Karate Kid

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Karate Kid

He learnt the secret to film-making is in the formula. Not in originality.

Directed by John G. Avildsen
Written by Robert Mark Kamen
Starring Ralph Macchio

Pat Morita
Elisabeth Shue

Produced by Jerry Weintraub
Distributed by Columbia pictures
Release date June 22, 1984
Runtime 126 min.
Language English

Japanese

Budget USD$8,000,000
IMDb page


For those without comedic tastes, the so-called experts at Wikipedia have an article about Karate Kid.

The Karate Kid is the second film by screenwriter Robert Mark Kamen, and directed by John G. Avildsen. It is the story of how a young screenwriter, who has had limited success with his first feature length film, learns from a Master director the true meaning of Hollywood success.

edit Plot

Screenwriter Robert Kamen moves with his wife, Lorna from New York to 280 acres of the southwestern slopes of the Mayacamas Range in northwestern California. Their new property's neighbour is an eccentric but kindly and humble direct named Mr. Avildsen.

Robert writes a potential hit, Taps, but while doing so, earns the enmity of her Buck Henry, a successful screenwriter. Buck is the best screenwriter at the United Artists, where he is taught an artistic, creative form of film-making, which produced The Graduate. Robert knows some screenwriting from books and the his American Studies, but he is the target of repeated severe criticism from the much more experienced Buck and his friends.

Mr. Avildsen noticed the plight of the young writer, and in a surprising show of artistic merit came to the fledgling writer's aid. In 1983 He took him to the offices of United Artists to ask that his new student be shown some respect, but instead found himself stonewalled by the president of the studios, Robert Benjamin. Benjamin suggested that he have a competition immediately with screenwriter Buck, which Mr. Avildsen deflects by suggesting that it be the summer season of 1984. This would put them on an even footing, allowing the public to decide by determining who produced the higher grossing film. Mr. Avildsen then tells Benjamin to leave his protégé alone while the production was happening. Benjamin agreed, but advised Mr. Avildsen that if Robert didn't come up with the goods, the harassment would continue, and Mr. Avildsen would become a target as well.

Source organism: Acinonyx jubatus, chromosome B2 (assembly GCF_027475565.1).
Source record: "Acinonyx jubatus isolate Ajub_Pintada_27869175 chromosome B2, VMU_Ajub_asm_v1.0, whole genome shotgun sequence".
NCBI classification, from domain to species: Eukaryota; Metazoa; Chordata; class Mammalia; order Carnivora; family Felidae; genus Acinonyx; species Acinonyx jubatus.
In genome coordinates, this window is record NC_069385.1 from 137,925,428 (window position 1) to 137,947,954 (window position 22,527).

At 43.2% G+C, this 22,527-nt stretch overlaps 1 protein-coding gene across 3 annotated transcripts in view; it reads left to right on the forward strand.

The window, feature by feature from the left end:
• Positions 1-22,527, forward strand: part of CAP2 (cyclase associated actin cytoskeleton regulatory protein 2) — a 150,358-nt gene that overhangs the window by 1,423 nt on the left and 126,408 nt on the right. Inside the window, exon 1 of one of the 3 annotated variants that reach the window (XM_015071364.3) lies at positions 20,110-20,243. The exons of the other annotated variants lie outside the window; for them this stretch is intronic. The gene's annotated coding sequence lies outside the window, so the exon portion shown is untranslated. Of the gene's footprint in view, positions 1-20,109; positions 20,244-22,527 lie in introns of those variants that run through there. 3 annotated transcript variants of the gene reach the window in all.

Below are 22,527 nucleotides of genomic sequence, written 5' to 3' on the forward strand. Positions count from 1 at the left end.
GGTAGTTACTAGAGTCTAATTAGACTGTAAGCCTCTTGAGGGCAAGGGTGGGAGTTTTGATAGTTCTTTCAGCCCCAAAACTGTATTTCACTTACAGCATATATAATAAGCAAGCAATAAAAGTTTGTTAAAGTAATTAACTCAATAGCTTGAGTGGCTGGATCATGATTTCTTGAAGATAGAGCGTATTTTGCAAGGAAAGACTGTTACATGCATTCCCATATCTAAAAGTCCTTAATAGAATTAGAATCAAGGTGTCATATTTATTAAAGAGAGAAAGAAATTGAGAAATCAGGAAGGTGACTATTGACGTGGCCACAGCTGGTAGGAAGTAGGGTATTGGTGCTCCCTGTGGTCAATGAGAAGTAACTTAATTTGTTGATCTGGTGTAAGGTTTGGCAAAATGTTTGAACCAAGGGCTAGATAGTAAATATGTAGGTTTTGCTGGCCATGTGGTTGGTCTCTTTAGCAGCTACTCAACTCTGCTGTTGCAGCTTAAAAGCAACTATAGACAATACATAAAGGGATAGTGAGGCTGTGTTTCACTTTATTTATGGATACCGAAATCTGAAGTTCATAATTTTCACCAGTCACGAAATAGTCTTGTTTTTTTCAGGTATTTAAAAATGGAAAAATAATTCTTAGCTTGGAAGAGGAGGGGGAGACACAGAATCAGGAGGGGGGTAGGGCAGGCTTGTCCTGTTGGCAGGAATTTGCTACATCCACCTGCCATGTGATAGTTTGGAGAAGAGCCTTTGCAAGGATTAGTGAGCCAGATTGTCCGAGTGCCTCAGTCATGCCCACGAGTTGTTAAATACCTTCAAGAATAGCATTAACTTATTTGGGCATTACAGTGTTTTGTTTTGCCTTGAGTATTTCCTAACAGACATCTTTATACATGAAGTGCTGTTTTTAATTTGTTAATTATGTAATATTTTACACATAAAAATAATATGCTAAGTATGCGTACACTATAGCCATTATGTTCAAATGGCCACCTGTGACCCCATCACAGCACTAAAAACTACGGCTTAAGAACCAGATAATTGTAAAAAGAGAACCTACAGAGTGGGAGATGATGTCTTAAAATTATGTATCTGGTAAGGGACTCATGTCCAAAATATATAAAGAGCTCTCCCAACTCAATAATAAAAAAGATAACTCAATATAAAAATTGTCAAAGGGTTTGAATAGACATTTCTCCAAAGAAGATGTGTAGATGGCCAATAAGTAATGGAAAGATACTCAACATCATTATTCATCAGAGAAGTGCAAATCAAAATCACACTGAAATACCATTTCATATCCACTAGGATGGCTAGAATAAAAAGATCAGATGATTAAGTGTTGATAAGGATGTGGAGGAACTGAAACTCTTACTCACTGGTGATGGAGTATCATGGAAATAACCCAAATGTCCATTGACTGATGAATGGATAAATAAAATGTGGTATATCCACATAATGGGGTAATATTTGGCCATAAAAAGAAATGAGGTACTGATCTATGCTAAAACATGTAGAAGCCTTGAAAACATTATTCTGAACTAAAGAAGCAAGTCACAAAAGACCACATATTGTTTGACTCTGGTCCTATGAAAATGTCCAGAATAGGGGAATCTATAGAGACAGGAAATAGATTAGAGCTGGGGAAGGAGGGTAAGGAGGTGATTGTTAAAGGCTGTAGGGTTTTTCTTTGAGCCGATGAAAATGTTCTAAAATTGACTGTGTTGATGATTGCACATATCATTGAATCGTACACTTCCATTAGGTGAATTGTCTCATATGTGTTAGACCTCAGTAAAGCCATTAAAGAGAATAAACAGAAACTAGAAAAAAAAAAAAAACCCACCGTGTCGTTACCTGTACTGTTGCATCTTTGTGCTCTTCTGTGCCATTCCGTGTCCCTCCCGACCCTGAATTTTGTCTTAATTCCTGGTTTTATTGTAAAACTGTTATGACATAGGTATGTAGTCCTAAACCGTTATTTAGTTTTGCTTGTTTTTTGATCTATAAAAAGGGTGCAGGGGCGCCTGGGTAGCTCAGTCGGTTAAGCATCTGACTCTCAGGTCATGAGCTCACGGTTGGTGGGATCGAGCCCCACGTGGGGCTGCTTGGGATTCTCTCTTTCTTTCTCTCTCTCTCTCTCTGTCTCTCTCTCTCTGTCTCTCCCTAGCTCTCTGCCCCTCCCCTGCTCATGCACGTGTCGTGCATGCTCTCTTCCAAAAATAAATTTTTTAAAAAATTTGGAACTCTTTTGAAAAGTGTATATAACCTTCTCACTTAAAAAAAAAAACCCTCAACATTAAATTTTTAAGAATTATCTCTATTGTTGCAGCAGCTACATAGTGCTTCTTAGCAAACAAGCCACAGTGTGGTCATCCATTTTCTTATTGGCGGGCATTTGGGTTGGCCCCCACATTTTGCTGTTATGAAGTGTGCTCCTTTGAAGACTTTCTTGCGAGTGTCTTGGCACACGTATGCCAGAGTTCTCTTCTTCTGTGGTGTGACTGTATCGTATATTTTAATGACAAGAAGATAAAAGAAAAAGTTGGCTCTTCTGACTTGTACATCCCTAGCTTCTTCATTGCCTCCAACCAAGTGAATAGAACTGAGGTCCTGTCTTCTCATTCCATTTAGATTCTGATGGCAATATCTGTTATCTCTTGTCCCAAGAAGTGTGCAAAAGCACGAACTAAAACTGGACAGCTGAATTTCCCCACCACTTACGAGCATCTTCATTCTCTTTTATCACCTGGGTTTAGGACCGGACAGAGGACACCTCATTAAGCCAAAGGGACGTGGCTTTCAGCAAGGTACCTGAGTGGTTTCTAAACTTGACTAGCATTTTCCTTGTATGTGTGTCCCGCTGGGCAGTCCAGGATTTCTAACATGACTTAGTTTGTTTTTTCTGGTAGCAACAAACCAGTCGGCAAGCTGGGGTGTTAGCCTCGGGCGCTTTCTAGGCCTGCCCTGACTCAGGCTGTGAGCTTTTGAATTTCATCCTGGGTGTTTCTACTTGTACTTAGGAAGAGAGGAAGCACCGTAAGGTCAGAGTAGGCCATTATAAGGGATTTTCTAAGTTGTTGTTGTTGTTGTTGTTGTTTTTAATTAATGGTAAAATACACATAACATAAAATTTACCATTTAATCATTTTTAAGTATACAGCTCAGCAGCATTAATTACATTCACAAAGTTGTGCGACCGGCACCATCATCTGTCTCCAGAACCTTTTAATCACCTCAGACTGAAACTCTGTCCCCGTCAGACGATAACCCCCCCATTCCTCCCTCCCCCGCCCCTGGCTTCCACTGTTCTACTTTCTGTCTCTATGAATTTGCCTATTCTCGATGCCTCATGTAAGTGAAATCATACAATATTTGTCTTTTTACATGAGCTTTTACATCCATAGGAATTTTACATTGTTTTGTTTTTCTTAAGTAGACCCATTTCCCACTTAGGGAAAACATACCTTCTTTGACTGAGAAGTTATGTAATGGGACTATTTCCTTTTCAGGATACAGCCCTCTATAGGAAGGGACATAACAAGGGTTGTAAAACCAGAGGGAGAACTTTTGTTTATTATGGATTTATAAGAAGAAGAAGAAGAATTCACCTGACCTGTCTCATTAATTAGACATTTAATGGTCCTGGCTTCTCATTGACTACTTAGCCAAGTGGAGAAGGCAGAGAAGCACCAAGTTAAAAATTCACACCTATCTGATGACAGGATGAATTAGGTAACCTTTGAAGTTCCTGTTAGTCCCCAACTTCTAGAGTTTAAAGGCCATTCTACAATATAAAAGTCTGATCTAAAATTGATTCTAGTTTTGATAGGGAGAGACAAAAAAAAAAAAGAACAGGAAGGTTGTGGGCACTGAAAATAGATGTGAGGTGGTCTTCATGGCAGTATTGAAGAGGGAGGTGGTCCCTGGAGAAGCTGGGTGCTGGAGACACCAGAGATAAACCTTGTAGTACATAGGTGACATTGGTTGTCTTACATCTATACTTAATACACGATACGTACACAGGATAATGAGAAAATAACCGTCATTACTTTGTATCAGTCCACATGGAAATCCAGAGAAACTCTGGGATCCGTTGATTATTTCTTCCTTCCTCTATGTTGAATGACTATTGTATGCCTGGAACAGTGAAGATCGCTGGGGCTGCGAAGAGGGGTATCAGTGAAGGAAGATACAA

Mr. Avildsen becomes Robert's teacher and, slowly, a surrogate father figure. He begins Robert's training by having him write laborious pieces such as Insipid novels, treatises on emotions, and angry poetry. Each piece is accompanied with a specific theme, such as the basic formula of romance, "Boy meets girl, boy loses girl, boy gets girl back again". Eventually, Robert becomes frustrated, believing that he has learned nothing of film-making, whereupon Mr. Avildsen reveals that Robert has unknowingly been learning plot elements, through exposure to formulaic plot pieces.

Robert then learns that Mr. Avildsen lost his credibility as a director while producing the movies Guess What We Learned in School Today?, Joe, and Rocky. The loss of his respect and Robert's loss of face further strengthens the father-son surrogacy. Robert also discovers that the outwardly cliché and formulaic Mr. Avildsen was a recipient of the Academy Award for Best Movie 1976 for his rags-to-riches hit Rocky, which was the biggest grossing movie for 1976, and presumably the last he had made.

Through the teaching, Robert learns not only film-making, but also important life lessons, such as the importance of balance, reflected by the belief that film-making training is as much about training the vision as the speech. Robert applies the life lessons that Mr. Avildsen has taught him to strengthen his relationship with Columbia Pictures.